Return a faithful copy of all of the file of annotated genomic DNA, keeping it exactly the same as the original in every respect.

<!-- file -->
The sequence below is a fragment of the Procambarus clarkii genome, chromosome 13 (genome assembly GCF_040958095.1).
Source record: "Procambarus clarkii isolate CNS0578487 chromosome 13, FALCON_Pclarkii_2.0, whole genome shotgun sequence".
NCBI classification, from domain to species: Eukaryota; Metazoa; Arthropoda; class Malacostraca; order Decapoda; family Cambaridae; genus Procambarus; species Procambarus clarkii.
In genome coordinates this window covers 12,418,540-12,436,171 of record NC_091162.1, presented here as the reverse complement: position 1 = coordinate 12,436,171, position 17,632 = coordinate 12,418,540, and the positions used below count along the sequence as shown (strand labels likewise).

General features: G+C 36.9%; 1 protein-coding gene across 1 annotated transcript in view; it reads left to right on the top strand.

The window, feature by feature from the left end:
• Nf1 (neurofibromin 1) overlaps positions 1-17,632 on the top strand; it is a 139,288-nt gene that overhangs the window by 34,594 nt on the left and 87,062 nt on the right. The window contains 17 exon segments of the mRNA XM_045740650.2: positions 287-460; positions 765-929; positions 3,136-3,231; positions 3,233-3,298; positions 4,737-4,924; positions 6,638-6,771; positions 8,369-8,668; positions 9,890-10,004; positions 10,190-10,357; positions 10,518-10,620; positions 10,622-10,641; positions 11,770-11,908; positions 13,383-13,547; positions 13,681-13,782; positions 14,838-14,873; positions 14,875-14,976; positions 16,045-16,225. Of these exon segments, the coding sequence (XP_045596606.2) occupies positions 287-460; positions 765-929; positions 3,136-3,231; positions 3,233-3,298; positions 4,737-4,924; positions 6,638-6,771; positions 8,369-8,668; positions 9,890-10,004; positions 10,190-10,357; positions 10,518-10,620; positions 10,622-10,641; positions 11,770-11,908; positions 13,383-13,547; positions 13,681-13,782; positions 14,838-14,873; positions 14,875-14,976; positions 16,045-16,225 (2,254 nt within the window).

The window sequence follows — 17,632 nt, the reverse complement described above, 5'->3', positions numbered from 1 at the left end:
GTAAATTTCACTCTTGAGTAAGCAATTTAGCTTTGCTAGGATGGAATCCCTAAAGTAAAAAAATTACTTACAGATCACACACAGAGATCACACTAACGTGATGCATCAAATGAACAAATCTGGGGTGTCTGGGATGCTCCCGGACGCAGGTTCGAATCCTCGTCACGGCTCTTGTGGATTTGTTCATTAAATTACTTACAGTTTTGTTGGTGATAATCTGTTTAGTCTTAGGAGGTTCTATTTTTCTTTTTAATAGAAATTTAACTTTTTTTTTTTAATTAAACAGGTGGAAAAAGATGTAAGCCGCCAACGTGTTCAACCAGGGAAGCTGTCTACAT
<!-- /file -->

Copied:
The sequence below is a fragment of the Procambarus clarkii genome, chromosome 13 (genome assembly GCF_040958095.1).
Source record: "Procambarus clarkii isolate CNS0578487 chromosome 13, FALCON_Pclarkii_2.0, whole genome shotgun sequence".
NCBI classification, from domain to species: Eukaryota; Metazoa; Arthropoda; class Malacostraca; order Decapoda; family Cambaridae; genus Procambarus; species Procambarus clarkii.
In genome coordinates this window covers 12,418,540-12,436,171 of record NC_091162.1, presented here as the reverse complement: position 1 = coordinate 12,436,171, position 17,632 = coordinate 12,418,540, and the positions used below count along the sequence as shown (strand labels likewise).

General features: G+C 36.9%; 1 protein-coding gene across 1 annotated transcript in view; it reads left to right on the top strand.

The window, feature by feature from the left end:
• Nf1 (neurofibromin 1) overlaps positions 1-17,632 on the top strand; it is a 139,288-nt gene that overhangs the window by 34,594 nt on the left and 87,062 nt on the right. The window contains 17 exon segments of the mRNA XM_045740650.2: positions 287-460; positions 765-929; positions 3,136-3,231; positions 3,233-3,298; positions 4,737-4,924; positions 6,638-6,771; positions 8,369-8,668; positions 9,890-10,004; positions 10,190-10,357; positions 10,518-10,620; positions 10,622-10,641; positions 11,770-11,908; positions 13,383-13,547; positions 13,681-13,782; positions 14,838-14,873; positions 14,875-14,976; positions 16,045-16,225. Of these exon segments, the coding sequence (XP_045596606.2) occupies positions 287-460; positions 765-929; positions 3,136-3,231; positions 3,233-3,298; positions 4,737-4,924; positions 6,638-6,771; positions 8,369-8,668; positions 9,890-10,004; positions 10,190-10,357; positions 10,518-10,620; positions 10,622-10,641; positions 11,770-11,908; positions 13,383-13,547; positions 13,681-13,782; positions 14,838-14,873; positions 14,875-14,976; positions 16,045-16,225 (2,254 nt within the window).

The window sequence follows — 17,632 nt, the reverse complement described above, 5'->3', positions numbered from 1 at the left end:
GTAAATTTCACTCTTGAGTAAGCAATTTAGCTTTGCTAGGATGGAATCCCTAAAGTAAAAAAATTACTTACAGATCACACACAGAGATCACACTAACGTGATGCATCAAATGAACAAATCTGGGGTGTCTGGGATGCTCCCGGACGCAGGTTCGAATCCTCGTCACGGCTCTTGTGGATTTGTTCATTAAATTACTTACAGTTTTGTTGGTGATAATCTGTTTAGTCTTAGGAGGTTCTATTTTTCTTTTTAATAGAAATTTAACTTTTTTTTTTTAATTAAACAGGTGGAAAAAGATGTAAGCCGCCAACGTGTTCAACCAGGGAAGCTGTCTACAT